Your customer service strategy is the lighthouse for your customers, ensuring they stay on the right path and out of the rocks with your product or service. But how strong is the bulb in your lighthouse? Is it so bright that your customers hardly see the shore and keep sailing on, or is it not bright enough that some of your customers are still crashing into the rocks? One way to measure the brightness of your customer service strategy lighthouse is to calculate your company’s customer effort score.
What is the Customer Effort Score?
Your organization’s customer effort score (CES) is a measure of how much effort customers feel they put in to solve a problem related to your products or services. This one-question survey asks respondents, “To what extent do you agree or disagree with the following statement: 'The company made it easy for me to handle my issue.'” As this can be a mouthful, variations exist, like, “How easy was it for you to solve your problem?” Customers respond with answers from “very difficult” to “very easy.” Your CES is an average of all the scores given by respondents, on a scale from 1 (very difficult) to 7 (very easy).
Since the Corporate Executive Board (CEB) first introduced the CES survey in 2008, the wording and scoring has changed for clarity and consistency with other customer survey scores. Originally, the CES survey asked, “How much effort did you personally have to put forth to handle your request?” and was scored on a scale from 1 to 5, where 1 was “very little effort” and 5 was “very high effort.” As the newest customer loyalty and satisfaction metric, this conflicted with NPS and CSAT scoring practices, where higher scores are better. The CEB also found that the word, “effort” didn’t translate universally between languages.
When to ask a CES survey
While customer loyalty metrics like NPS are best to send out at regular intervals, CES is something customers should encounter more sporadically. As CES measures the level of difficulty a customer experienced trying to solve a problem, customers should encounter a CES survey following an interaction with a customer support team or support content. When working with phone or email customer support, it’s important to offer this survey immediately after the customer’s problem has been solved.
CES surveys can be sent in follow-up emails after a phone call or support ticket has been resolved, but they can also be placed on self-service content like knowledge base articles or video tutorials on your company’s website. Attaching CES surveys to self-service support content will gauge if customers are finding that content useful and relevant to their problems, a core idea of inbound content creation.
The HubSpot Service Hub offers a Customer Feedback tool kit that lets you build and customize CES surveys. Customer Feedback also tracks all your survey responses and calculates your CES for you (as well as your other customer loyalty and satisfaction metrics), and results are displayed to you on the service dashboard.
How to use CES data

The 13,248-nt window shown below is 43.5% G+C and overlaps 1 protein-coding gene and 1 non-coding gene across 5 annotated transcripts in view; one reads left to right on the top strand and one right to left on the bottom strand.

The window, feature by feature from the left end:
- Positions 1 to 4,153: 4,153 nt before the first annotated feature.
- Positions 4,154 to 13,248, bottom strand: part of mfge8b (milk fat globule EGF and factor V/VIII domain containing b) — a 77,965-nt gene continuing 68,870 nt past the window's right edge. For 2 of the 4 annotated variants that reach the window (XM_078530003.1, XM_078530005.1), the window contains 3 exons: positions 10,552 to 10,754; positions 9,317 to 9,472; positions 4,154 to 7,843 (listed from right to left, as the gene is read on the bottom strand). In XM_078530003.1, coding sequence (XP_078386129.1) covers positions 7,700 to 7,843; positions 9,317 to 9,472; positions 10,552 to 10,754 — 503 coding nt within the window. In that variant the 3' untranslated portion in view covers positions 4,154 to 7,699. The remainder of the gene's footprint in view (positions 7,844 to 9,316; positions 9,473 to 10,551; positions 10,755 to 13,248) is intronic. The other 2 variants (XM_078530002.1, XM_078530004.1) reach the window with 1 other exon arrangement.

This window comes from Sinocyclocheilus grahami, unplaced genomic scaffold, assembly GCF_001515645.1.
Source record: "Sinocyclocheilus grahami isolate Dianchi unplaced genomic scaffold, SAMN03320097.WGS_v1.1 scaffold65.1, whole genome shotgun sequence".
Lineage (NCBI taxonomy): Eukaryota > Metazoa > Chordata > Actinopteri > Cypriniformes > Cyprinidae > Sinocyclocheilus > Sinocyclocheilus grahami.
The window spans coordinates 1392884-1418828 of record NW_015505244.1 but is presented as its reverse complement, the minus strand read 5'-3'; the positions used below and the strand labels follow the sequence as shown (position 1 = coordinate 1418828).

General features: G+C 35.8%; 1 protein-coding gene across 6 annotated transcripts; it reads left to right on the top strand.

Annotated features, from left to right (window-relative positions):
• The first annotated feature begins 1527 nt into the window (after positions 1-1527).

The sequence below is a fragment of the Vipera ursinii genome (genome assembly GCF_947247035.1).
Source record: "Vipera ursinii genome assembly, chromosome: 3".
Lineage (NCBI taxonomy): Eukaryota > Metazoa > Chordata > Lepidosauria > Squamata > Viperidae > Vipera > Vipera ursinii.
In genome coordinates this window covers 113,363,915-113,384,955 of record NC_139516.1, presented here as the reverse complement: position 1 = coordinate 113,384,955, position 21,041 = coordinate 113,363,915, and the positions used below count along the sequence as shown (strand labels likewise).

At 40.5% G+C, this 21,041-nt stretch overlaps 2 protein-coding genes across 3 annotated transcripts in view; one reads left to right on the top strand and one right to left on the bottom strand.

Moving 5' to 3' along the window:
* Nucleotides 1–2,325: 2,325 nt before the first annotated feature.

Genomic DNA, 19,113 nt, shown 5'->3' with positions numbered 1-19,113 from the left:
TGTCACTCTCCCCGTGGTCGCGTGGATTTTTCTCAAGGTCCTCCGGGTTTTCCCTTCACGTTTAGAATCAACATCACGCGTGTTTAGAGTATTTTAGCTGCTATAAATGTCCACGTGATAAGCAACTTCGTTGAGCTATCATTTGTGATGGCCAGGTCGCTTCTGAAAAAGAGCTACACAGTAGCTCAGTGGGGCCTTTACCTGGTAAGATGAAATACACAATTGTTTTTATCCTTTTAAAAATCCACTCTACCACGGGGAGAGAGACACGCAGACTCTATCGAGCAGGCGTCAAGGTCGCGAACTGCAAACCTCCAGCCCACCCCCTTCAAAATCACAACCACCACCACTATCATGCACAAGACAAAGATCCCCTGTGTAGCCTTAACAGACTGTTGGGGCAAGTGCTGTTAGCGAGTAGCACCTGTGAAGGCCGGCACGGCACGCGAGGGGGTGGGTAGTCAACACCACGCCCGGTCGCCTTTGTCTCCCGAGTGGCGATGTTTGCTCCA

It’s much easier to stop a leak than save a sinking ship, and CES data can help you plug leaks in your customer support strategy before it’s too late. Nicereply points out that since CES is calculated as an average, it’s important to analyze the distribution of scores. For example, if customers receiving phone support are giving higher scores than those responding to surveys linked to knowledge base articles, your overall average might balance out to a good score (in the 5 range), but there’s a big discrepancy in the quality of support between channels. Offer a follow-up question for customers to explain their score and look for trends among these answers to identify where and why customers are struggling.
Using your CES results to fill gaps in your customer service strategy will likely improve your overall customer loyalty. Considering 60% of customers stopped doing business with a company after a bad service experience, CES is an effective tool for gauging customer loyalty. A study released by the CEB in 2010 showed the correlation between level of customer effort and loyalty, reporting that companies who successfully replaced high-customer-effort approaches with low-customer-effort ones saw a rise in their CES and a drop in churn rates.
Additionally, the CEB found that there was not a significant increase in customer loyalty between customers whose expectations were met and those whose expectations were exceeded. While raising a customer from a “1” (very difficult) to a “5” (somewhat easy) increases loyalty 22%, raising that “5” to a “7” (very easy) only increases loyalty by 2%. For your customer service team, initial efforts should be on turning pumpkins into carriages, not carriages into cars. Inbound is all about delighting customers, but it’s hard to go that extra step when the one before it isn’t there.
Providing helpful, relevant content for your leads, prospects, and customers is the heart of inbound methodology. The HubSpot Service Hub gives you all the tools you need to build your customer service lighthouse and shine a light that’ll keep your customers off the rocks.